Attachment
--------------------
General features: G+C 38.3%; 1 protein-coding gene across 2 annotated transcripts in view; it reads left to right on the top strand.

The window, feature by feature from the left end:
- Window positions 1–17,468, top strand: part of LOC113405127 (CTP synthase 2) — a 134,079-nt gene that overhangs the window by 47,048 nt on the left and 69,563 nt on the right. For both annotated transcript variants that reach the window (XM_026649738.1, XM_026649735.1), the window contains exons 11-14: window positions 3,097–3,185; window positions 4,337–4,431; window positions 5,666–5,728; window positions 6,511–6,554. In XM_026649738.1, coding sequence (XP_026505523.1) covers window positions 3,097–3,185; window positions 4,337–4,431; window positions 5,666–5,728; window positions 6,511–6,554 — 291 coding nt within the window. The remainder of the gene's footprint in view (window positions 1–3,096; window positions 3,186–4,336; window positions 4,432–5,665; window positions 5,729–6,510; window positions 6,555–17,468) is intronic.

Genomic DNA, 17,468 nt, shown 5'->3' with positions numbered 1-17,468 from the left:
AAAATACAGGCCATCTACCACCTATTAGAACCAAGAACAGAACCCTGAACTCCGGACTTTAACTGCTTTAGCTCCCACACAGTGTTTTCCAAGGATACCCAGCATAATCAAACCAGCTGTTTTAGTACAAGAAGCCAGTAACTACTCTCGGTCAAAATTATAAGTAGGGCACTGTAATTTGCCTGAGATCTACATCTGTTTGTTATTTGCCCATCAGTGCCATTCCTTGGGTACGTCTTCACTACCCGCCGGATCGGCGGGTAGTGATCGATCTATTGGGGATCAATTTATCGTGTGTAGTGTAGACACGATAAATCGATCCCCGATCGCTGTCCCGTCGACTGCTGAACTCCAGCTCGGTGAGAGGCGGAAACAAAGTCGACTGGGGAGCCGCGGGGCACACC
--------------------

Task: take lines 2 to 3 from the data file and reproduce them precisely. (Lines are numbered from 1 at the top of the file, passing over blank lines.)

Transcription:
The window, feature by feature from the left end:
- Window positions 1–17,468, top strand: part of LOC113405127 (CTP synthase 2) — a 134,079-nt gene that overhangs the window by 47,048 nt on the left and 69,563 nt on the right. For both annotated transcript variants that reach the window (XM_026649738.1, XM_026649735.1), the window contains exons 11-14: window positions 3,097–3,185; window positions 4,337–4,431; window positions 5,666–5,728; window positions 6,511–6,554. In XM_026649738.1, coding sequence (XP_026505523.1) covers window positions 3,097–3,185; window positions 4,337–4,431; window positions 5,666–5,728; window positions 6,511–6,554 — 291 coding nt within the window. The remainder of the gene's footprint in view (window positions 1–3,096; window positions 3,186–4,336; window positions 4,432–5,665; window positions 5,729–6,510; window positions 6,555–17,468) is intronic.